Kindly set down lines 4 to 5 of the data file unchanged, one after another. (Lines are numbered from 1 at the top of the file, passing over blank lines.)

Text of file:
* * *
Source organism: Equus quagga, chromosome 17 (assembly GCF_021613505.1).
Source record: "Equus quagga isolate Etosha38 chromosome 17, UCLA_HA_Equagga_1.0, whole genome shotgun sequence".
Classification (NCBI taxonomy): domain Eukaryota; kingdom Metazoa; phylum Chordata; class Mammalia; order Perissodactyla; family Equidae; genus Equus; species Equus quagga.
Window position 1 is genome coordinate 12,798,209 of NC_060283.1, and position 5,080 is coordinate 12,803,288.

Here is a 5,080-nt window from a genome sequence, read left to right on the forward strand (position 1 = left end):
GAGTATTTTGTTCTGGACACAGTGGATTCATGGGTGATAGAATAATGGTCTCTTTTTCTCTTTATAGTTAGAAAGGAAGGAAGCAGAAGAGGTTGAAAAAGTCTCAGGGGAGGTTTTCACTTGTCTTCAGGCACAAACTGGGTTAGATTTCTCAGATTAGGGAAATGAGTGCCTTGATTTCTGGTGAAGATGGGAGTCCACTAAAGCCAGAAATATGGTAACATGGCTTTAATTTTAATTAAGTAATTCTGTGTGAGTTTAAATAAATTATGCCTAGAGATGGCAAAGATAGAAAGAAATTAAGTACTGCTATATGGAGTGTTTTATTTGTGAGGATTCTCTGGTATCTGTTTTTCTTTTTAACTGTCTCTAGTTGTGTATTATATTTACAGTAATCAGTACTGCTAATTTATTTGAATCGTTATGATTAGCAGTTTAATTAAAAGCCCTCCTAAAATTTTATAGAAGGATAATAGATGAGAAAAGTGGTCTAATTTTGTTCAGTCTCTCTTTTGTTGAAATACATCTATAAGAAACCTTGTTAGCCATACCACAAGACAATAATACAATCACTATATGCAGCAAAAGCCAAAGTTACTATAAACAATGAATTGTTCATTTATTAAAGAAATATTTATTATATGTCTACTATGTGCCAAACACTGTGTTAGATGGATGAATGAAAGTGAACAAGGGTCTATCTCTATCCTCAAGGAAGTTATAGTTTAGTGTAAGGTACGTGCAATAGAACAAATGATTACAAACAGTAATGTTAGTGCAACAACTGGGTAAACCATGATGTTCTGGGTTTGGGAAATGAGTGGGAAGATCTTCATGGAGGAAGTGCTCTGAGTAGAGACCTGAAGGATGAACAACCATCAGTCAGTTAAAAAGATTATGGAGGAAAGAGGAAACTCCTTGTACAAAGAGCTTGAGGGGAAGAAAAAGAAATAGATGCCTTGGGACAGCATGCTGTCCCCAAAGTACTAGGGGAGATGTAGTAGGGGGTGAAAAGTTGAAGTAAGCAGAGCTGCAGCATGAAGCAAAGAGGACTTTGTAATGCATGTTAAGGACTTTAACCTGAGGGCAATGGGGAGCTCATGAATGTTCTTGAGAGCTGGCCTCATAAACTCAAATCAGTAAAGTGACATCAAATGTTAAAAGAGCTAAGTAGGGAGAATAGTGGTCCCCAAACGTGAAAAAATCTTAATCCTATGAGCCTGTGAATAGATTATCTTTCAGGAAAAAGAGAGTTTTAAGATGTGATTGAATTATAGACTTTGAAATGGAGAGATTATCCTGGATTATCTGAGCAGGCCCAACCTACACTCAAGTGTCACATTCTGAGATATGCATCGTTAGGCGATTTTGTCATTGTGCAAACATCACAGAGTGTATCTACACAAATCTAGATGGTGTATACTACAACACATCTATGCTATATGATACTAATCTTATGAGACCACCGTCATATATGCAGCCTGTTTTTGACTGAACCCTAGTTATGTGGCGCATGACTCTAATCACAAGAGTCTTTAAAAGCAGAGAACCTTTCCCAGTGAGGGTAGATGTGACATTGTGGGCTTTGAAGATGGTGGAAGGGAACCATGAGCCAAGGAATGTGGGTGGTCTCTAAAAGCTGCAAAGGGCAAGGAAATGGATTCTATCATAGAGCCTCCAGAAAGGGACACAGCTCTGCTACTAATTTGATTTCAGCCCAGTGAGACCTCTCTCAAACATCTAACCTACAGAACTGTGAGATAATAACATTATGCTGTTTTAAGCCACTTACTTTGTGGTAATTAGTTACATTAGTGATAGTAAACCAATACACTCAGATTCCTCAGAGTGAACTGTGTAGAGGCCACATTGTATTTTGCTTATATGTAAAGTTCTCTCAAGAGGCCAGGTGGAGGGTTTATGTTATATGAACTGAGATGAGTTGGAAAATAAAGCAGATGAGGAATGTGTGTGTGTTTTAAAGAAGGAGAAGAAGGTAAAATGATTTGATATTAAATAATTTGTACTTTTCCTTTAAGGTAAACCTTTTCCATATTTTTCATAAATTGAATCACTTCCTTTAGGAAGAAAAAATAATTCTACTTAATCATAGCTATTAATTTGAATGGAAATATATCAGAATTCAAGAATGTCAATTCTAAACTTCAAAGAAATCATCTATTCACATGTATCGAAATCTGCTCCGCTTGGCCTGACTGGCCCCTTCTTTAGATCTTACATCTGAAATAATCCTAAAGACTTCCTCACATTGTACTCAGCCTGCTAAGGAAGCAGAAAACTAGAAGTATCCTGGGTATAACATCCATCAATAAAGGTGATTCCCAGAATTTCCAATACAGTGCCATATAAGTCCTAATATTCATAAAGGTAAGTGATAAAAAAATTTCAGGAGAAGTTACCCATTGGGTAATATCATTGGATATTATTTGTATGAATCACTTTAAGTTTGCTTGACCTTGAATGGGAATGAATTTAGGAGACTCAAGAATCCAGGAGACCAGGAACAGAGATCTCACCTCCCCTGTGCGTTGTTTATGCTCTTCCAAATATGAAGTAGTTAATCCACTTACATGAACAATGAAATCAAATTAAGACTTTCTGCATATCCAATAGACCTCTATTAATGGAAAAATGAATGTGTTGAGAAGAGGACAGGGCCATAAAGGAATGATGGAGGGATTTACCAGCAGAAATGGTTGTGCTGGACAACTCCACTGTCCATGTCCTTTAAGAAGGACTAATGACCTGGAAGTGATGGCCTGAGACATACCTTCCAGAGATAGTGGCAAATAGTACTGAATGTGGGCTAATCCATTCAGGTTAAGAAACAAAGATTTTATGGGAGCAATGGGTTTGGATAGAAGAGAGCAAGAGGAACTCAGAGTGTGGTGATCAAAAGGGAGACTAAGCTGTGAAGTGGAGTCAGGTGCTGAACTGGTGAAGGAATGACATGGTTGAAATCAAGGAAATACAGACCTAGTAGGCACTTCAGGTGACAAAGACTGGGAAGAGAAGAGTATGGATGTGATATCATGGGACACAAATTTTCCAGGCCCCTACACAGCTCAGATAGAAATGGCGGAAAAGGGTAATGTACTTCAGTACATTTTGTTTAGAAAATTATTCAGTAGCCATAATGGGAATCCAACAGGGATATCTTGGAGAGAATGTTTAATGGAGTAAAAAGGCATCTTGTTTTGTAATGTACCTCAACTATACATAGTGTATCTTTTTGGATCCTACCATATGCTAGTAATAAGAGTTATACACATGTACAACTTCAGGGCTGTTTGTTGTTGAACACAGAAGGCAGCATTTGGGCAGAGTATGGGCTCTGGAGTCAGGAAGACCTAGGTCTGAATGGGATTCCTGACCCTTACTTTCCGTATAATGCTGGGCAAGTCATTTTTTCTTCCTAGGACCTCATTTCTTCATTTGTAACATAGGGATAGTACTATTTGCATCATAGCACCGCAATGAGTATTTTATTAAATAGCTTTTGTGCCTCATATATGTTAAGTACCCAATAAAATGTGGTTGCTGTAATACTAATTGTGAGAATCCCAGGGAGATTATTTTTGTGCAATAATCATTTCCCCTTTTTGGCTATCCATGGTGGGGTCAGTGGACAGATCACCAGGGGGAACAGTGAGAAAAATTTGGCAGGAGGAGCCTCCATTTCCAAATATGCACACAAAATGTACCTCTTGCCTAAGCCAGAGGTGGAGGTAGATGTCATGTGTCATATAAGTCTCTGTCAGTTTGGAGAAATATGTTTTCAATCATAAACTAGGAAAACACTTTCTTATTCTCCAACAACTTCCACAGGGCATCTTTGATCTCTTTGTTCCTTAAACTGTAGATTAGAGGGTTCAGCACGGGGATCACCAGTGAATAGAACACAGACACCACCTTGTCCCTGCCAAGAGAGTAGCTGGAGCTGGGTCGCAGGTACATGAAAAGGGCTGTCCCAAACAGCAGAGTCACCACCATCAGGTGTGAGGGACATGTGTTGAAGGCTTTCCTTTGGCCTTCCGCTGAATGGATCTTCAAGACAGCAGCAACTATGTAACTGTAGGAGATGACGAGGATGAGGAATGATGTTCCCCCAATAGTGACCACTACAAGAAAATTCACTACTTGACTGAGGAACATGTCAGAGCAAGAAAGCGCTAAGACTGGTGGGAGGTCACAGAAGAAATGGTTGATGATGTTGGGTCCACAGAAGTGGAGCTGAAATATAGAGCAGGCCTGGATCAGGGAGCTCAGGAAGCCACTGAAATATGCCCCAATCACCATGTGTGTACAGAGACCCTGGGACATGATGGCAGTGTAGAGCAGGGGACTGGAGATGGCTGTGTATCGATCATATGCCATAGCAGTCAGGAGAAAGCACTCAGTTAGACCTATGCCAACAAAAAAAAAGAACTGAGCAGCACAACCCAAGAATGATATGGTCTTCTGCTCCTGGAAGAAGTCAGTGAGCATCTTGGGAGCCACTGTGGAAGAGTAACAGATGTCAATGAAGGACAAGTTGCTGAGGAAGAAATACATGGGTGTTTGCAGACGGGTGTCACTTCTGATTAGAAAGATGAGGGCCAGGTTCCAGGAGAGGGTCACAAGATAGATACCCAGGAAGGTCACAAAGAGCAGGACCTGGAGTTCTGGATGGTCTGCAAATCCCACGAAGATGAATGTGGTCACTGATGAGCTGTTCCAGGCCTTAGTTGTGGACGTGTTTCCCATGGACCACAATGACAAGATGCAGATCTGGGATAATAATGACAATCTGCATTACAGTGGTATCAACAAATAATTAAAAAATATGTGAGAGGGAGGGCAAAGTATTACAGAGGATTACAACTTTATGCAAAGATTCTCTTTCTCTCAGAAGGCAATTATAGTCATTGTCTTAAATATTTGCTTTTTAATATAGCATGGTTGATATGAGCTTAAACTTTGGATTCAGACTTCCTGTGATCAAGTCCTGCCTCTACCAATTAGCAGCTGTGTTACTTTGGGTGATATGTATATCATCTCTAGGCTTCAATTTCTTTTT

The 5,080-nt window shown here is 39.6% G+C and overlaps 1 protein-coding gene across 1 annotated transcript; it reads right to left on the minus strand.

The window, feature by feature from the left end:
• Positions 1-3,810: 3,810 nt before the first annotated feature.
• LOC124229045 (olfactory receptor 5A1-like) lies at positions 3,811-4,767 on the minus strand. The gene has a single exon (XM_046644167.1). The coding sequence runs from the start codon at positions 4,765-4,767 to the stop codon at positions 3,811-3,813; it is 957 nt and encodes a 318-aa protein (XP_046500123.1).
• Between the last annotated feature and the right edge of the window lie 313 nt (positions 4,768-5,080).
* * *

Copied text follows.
Window position 1 is genome coordinate 12,798,209 of NC_060283.1, and position 5,080 is coordinate 12,803,288.

Here is a 5,080-nt window from a genome sequence, read left to right on the forward strand (position 1 = left end):